Winnie’s breed does not have royal roots, but her lineage is fierce. It dates to what some consider the finest feat in dog-and-human history, a 1925 race to deliver lifesaving diphtheria serum to icebound Nome, Alaska. The event gripped the nation and later became an inspiration for the Iditarod race.
Americans see it as a war that produced their national anthem. Canadians see it as a war which saved them from American assimilation and preserved them from American politics, gun laws and shared citizenship with Snooki of the Jersey Shore
The glamour of New York can play a role. Just as the city’s glittering, outsize reputation attracts many people for happy reasons, it attracts others for tragic ones. People who are suicidal may want to die in a way that gets them attention they felt they never got when they were alive, says Herbert Hendin, a New York–based psychiatrist and the president of Suicide Prevention International. By this logic, New York can be the perfect stage.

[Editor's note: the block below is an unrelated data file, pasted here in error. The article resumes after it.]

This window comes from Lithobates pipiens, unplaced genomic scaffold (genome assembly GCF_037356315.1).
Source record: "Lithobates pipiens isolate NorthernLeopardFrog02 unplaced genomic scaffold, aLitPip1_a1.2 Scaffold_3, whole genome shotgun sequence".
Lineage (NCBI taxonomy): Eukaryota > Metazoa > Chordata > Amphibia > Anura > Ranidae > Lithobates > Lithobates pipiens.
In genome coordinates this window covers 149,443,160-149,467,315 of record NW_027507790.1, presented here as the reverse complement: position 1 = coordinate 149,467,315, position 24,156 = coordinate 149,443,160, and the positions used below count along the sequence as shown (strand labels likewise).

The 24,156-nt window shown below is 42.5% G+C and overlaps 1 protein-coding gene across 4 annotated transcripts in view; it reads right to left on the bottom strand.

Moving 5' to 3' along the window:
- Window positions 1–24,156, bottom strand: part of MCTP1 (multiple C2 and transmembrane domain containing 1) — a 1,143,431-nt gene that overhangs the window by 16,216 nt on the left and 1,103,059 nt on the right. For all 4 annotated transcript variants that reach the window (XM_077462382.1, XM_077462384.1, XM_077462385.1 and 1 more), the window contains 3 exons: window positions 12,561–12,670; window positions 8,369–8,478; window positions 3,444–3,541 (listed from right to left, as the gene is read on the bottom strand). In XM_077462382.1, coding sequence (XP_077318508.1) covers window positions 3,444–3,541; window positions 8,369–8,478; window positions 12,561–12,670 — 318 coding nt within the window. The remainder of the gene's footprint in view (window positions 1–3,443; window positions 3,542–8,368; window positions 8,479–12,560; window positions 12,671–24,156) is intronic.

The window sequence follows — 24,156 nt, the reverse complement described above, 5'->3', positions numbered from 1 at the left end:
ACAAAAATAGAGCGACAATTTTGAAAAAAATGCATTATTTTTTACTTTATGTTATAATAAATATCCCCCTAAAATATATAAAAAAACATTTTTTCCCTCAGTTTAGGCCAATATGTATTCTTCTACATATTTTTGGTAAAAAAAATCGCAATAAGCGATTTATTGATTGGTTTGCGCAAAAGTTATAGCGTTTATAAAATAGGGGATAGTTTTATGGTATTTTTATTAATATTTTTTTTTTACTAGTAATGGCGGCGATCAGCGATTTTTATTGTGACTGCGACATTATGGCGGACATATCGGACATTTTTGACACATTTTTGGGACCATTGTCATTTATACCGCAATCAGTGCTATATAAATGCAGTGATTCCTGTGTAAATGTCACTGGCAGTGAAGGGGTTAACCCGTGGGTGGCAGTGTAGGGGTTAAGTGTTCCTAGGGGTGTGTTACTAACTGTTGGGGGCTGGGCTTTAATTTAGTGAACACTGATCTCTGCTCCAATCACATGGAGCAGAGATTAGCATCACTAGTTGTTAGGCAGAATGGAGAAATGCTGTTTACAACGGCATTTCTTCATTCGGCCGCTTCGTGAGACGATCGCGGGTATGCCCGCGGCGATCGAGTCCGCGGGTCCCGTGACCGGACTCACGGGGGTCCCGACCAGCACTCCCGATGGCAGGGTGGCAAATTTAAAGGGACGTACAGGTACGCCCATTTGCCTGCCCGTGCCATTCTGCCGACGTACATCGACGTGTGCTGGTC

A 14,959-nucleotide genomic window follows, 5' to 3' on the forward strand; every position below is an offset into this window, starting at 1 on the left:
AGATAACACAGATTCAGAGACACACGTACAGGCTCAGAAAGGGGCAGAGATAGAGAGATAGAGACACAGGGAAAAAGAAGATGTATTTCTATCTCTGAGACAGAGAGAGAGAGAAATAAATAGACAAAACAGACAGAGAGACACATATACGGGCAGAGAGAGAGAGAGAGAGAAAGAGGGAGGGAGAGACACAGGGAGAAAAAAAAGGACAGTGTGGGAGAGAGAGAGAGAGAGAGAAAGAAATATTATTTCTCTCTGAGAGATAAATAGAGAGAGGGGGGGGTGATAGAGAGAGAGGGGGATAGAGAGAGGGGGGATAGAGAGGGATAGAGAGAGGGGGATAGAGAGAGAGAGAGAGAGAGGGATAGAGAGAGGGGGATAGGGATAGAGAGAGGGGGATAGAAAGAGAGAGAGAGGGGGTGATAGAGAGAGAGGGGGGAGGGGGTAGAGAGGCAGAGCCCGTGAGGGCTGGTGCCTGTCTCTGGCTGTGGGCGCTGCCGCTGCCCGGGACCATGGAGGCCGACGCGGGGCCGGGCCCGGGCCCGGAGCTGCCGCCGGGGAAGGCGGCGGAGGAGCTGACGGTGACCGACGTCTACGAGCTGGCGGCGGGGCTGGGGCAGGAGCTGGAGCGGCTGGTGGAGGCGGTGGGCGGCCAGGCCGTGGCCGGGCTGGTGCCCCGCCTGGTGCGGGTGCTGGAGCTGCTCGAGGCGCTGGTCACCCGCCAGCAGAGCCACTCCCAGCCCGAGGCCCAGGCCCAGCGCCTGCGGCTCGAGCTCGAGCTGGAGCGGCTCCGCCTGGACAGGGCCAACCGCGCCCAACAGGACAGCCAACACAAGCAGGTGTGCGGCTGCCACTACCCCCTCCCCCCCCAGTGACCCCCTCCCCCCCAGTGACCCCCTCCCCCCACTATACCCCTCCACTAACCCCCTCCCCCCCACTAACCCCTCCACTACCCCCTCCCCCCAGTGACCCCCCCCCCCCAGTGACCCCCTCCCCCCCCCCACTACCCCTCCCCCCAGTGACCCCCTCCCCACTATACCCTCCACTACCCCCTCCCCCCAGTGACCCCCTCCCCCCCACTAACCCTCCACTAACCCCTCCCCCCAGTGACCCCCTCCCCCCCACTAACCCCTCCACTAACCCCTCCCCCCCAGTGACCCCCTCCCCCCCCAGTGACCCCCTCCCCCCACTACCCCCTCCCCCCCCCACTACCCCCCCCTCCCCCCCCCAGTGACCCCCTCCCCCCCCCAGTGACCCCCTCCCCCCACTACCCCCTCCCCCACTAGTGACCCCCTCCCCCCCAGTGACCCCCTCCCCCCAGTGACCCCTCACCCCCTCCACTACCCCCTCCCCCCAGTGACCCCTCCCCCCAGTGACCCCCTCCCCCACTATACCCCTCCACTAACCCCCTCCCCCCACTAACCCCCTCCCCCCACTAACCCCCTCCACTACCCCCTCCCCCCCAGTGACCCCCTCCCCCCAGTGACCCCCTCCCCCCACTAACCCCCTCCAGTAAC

I listened to it running by the Charles River with earbuds in my ears, and three years later I still associate certain spots along the Charles with scenes from the novel’s Dorlcote Mill. I also remember exactly where along the Weeks Footbridge Lucy Deane marveled at how beautiful Maggie Tulliver looks in shabby clothes. I think of it whenever I pass that spot, which means I think of it most days.